The course of Alzheimer's disease -- which symptoms appear and how quickly changes occur -- varies from person to person. In general, though, the disease develops slowly and follows the same mild, moderate, and severe stages. At first, the only symptom may be mild forgetfulness. People with mild Alzheimer's may be unable to remember recent events, ask the same question over and over, and become lost in familiar places. A person may seem healthy but is actually having more and more trouble making sense of the world around him or her. Such difficulties could be due to Alzheimer's disease or another condition. A doctor should be consulted to make a diagnosis. .
As the disease goes on, memory gets worse. People may have problems recognizing family and friends. It can be hard to learn new things. People in this moderate stage of Alzheimer's may behave differently, too. For example, they might be restless, agitated, or angry, or they may wander. As Alzheimer's disease becomes more severe, people lose the ability to communicate. They may sleep more, lose weight, and have trouble swallowing. Often they cannot control their bladder and bowel. Eventually, they need total care. .
No treatment can stop Alzheimer's disease. However, drugs are used to treat symptoms of the disease. They may help maintain thinking, memory, and speaking skills and help with some behavioral problems for a limited time. These drugs work by regulating certain chemicals in the brain.
Some recent studies suggest that how we eat may be linked to our risk of developing or not developing Alzheimer's disease. This style of eating includes lots of fruits, vegetables, and whole grains, a fair amount of fish, some meat and poultry, small amounts of sugar and dairy products, plus olive oil and red wine. .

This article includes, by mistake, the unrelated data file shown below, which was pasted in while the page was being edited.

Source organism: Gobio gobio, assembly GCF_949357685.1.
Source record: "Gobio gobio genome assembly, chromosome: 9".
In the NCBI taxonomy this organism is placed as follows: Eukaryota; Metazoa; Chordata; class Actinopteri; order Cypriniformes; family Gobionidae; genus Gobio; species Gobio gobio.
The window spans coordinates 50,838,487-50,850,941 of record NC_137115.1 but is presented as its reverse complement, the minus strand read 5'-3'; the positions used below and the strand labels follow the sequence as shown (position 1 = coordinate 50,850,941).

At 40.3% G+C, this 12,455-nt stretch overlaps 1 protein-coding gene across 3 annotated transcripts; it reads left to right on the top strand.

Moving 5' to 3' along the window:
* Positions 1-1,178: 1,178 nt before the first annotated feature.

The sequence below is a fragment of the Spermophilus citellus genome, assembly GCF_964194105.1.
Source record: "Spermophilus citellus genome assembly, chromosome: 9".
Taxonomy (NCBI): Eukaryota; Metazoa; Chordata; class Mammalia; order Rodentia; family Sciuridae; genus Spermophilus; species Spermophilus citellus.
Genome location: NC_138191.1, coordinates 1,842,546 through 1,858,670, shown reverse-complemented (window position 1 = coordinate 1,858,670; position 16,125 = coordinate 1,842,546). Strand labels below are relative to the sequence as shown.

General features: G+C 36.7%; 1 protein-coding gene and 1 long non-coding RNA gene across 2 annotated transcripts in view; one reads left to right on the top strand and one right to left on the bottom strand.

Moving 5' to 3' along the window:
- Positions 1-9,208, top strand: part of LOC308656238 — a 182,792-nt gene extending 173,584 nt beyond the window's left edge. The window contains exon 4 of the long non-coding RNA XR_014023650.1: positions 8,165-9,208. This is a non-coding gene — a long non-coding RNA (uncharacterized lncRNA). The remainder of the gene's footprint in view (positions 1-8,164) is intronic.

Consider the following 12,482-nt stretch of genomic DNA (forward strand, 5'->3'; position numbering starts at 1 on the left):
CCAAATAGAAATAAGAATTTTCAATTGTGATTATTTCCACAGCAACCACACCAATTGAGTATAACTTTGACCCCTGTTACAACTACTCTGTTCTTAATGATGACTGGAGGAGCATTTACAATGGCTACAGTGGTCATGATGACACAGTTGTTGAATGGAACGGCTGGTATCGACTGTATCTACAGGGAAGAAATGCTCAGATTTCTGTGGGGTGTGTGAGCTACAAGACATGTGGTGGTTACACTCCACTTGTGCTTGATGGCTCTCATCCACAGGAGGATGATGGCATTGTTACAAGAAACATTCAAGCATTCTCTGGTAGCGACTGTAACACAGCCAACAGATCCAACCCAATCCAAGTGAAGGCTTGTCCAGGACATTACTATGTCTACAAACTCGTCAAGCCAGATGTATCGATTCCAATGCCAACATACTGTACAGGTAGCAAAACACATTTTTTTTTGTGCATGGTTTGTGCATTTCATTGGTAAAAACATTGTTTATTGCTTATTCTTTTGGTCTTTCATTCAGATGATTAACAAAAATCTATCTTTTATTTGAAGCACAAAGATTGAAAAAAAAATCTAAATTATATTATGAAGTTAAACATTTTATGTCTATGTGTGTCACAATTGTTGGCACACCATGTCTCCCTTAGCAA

Observational studies have shown that keeping the brain active may be associated with a reduced risk of Alzheimer's. Researchers have found that mentally stimulating activities like reading newspapers, playing games, and visiting museums help keep your brain sharp. .
Stroke occurs when blood flow to the brain stops because it is blocked by a clot. Some brain cells die because they stop getting the oxygen and nutrients they need to function. Other brain cells die because they are damaged by sudden bleeding into or around the brain. .
The brain cells that don't die immediately remain at risk for death. These cells can linger in a compromised or weakened state for several hours. With timely treatment these cells can be saved. Knowing stroke symptoms, and calling 999 immediately, and getting to a hospital as quickly as possible are critical.(FACE) .
Stroke occurs in all age groups, in both sexes, and in all races in every country. Nearly three-quarters of all strokes occur in people over the age of 65. And the risk of having a stroke more than doubles each decade after the age of 55. .
There are two kinds of stroke. The most common kind of stroke is called ischemic stroke. It accounts for approximately 80 percent of all strokes. An ischemic stroke is caused by a blood clot that blocks or plugs a blood vessel in the brain. .
The other kind of stroke is called hemorrhagic stroke. A hemorrhagic stroke is caused by a blood vessel that breaks and bleeds into the brain. .